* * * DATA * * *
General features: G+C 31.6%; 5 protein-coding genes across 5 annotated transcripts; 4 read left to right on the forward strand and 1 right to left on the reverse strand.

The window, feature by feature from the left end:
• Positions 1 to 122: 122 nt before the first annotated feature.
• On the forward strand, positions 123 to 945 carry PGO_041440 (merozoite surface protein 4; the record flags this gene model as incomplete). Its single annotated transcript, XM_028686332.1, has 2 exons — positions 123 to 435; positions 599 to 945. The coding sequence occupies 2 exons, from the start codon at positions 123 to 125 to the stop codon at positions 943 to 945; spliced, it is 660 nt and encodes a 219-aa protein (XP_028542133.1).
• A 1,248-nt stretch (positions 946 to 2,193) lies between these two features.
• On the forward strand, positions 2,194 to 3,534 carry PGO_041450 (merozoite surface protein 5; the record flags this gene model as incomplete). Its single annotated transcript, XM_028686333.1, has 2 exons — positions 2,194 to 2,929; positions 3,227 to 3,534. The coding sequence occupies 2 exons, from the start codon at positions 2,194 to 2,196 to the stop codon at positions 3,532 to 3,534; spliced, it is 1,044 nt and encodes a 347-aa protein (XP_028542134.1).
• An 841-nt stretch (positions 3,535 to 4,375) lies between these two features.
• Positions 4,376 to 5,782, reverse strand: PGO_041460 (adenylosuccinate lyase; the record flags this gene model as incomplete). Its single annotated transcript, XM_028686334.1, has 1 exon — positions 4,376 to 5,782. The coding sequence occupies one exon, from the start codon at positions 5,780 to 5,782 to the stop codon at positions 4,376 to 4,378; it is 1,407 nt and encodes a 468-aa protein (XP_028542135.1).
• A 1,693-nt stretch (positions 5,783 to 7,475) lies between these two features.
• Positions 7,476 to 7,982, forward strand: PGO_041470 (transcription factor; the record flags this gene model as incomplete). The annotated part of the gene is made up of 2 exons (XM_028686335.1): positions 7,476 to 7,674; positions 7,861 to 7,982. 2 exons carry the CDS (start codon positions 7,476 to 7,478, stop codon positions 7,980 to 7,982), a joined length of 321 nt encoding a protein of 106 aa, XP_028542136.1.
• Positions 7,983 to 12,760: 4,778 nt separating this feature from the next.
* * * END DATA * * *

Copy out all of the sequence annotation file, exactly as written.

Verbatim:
General features: G+C 31.6%; 5 protein-coding genes across 5 annotated transcripts; 4 read left to right on the forward strand and 1 right to left on the reverse strand.

The window, feature by feature from the left end:
• Positions 1 to 122: 122 nt before the first annotated feature.
• On the forward strand, positions 123 to 945 carry PGO_041440 (merozoite surface protein 4; the record flags this gene model as incomplete). Its single annotated transcript, XM_028686332.1, has 2 exons — positions 123 to 435; positions 599 to 945. The coding sequence occupies 2 exons, from the start codon at positions 123 to 125 to the stop codon at positions 943 to 945; spliced, it is 660 nt and encodes a 219-aa protein (XP_028542133.1).
• A 1,248-nt stretch (positions 946 to 2,193) lies between these two features.
• On the forward strand, positions 2,194 to 3,534 carry PGO_041450 (merozoite surface protein 5; the record flags this gene model as incomplete). Its single annotated transcript, XM_028686333.1, has 2 exons — positions 2,194 to 2,929; positions 3,227 to 3,534. The coding sequence occupies 2 exons, from the start codon at positions 2,194 to 2,196 to the stop codon at positions 3,532 to 3,534; spliced, it is 1,044 nt and encodes a 347-aa protein (XP_028542134.1).
• An 841-nt stretch (positions 3,535 to 4,375) lies between these two features.
• Positions 4,376 to 5,782, reverse strand: PGO_041460 (adenylosuccinate lyase; the record flags this gene model as incomplete). Its single annotated transcript, XM_028686334.1, has 1 exon — positions 4,376 to 5,782. The coding sequence occupies one exon, from the start codon at positions 5,780 to 5,782 to the stop codon at positions 4,376 to 4,378; it is 1,407 nt and encodes a 468-aa protein (XP_028542135.1).
• A 1,693-nt stretch (positions 5,783 to 7,475) lies between these two features.
• Positions 7,476 to 7,982, forward strand: PGO_041470 (transcription factor; the record flags this gene model as incomplete). The annotated part of the gene is made up of 2 exons (XM_028686335.1): positions 7,476 to 7,674; positions 7,861 to 7,982. 2 exons carry the CDS (start codon positions 7,476 to 7,478, stop codon positions 7,980 to 7,982), a joined length of 321 nt encoding a protein of 106 aa, XP_028542136.1.
• Positions 7,983 to 12,760: 4,778 nt separating this feature from the next.